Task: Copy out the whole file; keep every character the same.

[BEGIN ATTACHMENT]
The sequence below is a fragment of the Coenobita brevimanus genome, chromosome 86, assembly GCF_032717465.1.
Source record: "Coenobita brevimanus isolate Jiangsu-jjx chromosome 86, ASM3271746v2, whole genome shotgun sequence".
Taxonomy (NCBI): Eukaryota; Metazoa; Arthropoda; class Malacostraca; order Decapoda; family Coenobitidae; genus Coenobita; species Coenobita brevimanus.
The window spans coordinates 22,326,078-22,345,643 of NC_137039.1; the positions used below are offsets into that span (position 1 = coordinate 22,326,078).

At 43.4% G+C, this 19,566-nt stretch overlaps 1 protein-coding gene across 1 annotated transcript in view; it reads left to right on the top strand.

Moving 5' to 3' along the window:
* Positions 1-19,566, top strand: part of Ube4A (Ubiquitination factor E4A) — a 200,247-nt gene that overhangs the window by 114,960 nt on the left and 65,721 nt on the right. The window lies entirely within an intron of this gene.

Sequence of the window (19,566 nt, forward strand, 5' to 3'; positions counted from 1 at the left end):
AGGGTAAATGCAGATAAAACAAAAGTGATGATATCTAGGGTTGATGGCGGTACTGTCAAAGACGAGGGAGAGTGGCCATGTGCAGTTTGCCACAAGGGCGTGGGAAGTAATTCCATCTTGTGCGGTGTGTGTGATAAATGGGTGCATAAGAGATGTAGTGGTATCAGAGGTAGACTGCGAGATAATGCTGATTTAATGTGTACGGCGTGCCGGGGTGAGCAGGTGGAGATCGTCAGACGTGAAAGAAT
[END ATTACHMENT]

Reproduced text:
The sequence below is a fragment of the Coenobita brevimanus genome, chromosome 86, assembly GCF_032717465.1.
Source record: "Coenobita brevimanus isolate Jiangsu-jjx chromosome 86, ASM3271746v2, whole genome shotgun sequence".
Taxonomy (NCBI): Eukaryota; Metazoa; Arthropoda; class Malacostraca; order Decapoda; family Coenobitidae; genus Coenobita; species Coenobita brevimanus.
The window spans coordinates 22,326,078-22,345,643 of NC_137039.1; the positions used below are offsets into that span (position 1 = coordinate 22,326,078).

At 43.4% G+C, this 19,566-nt stretch overlaps 1 protein-coding gene across 1 annotated transcript in view; it reads left to right on the top strand.

Moving 5' to 3' along the window:
* Positions 1-19,566, top strand: part of Ube4A (Ubiquitination factor E4A) — a 200,247-nt gene that overhangs the window by 114,960 nt on the left and 65,721 nt on the right. The window lies entirely within an intron of this gene.

Sequence of the window (19,566 nt, forward strand, 5' to 3'; positions counted from 1 at the left end):
AGGGTAAATGCAGATAAAACAAAAGTGATGATATCTAGGGTTGATGGCGGTACTGTCAAAGACGAGGGAGAGTGGCCATGTGCAGTTTGCCACAAGGGCGTGGGAAGTAATTCCATCTTGTGCGGTGTGTGTGATAAATGGGTGCATAAGAGATGTAGTGGTATCAGAGGTAGACTGCGAGATAATGCTGATTTAATGTGTACGGCGTGCCGGGGTGAGCAGGTGGAGATCGTCAGACGTGAAAGAAT